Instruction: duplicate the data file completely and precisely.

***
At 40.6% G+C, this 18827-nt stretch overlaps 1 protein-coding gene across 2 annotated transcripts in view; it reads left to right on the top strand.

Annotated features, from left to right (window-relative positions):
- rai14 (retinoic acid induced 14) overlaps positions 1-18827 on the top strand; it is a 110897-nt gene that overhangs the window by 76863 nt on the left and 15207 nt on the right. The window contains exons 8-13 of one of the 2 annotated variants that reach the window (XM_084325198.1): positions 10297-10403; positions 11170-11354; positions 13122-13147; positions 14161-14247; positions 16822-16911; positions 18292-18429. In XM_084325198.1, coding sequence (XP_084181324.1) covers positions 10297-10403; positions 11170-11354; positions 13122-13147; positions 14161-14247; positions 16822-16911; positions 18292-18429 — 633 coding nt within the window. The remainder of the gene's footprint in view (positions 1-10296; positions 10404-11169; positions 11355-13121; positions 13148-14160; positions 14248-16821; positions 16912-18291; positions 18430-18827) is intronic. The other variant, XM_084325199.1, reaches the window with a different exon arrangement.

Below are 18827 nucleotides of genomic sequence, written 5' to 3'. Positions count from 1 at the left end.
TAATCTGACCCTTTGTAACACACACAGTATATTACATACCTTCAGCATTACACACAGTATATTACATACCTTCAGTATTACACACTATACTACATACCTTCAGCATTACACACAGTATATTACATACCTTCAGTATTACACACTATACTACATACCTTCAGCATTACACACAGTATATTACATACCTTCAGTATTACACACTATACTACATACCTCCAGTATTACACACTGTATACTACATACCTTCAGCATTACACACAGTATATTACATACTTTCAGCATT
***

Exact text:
At 40.6% G+C, this 18827-nt stretch overlaps 1 protein-coding gene across 2 annotated transcripts in view; it reads left to right on the top strand.

Annotated features, from left to right (window-relative positions):
- rai14 (retinoic acid induced 14) overlaps positions 1-18827 on the top strand; it is a 110897-nt gene that overhangs the window by 76863 nt on the left and 15207 nt on the right. The window contains exons 8-13 of one of the 2 annotated variants that reach the window (XM_084325198.1): positions 10297-10403; positions 11170-11354; positions 13122-13147; positions 14161-14247; positions 16822-16911; positions 18292-18429. In XM_084325198.1, coding sequence (XP_084181324.1) covers positions 10297-10403; positions 11170-11354; positions 13122-13147; positions 14161-14247; positions 16822-16911; positions 18292-18429 — 633 coding nt within the window. The remainder of the gene's footprint in view (positions 1-10296; positions 10404-11169; positions 11355-13121; positions 13148-14160; positions 14248-16821; positions 16912-18291; positions 18430-18827) is intronic. The other variant, XM_084325199.1, reaches the window with a different exon arrangement.

Below are 18827 nucleotides of genomic sequence, written 5' to 3'. Positions count from 1 at the left end.
TAATCTGACCCTTTGTAACACACACAGTATATTACATACCTTCAGCATTACACACAGTATATTACATACCTTCAGTATTACACACTATACTACATACCTTCAGCATTACACACAGTATATTACATACCTTCAGTATTACACACTATACTACATACCTTCAGCATTACACACAGTATATTACATACCTTCAGTATTACACACTATACTACATACCTCCAGTATTACACACTGTATACTACATACCTTCAGCATTACACACAGTATATTACATACTTTCAGCATT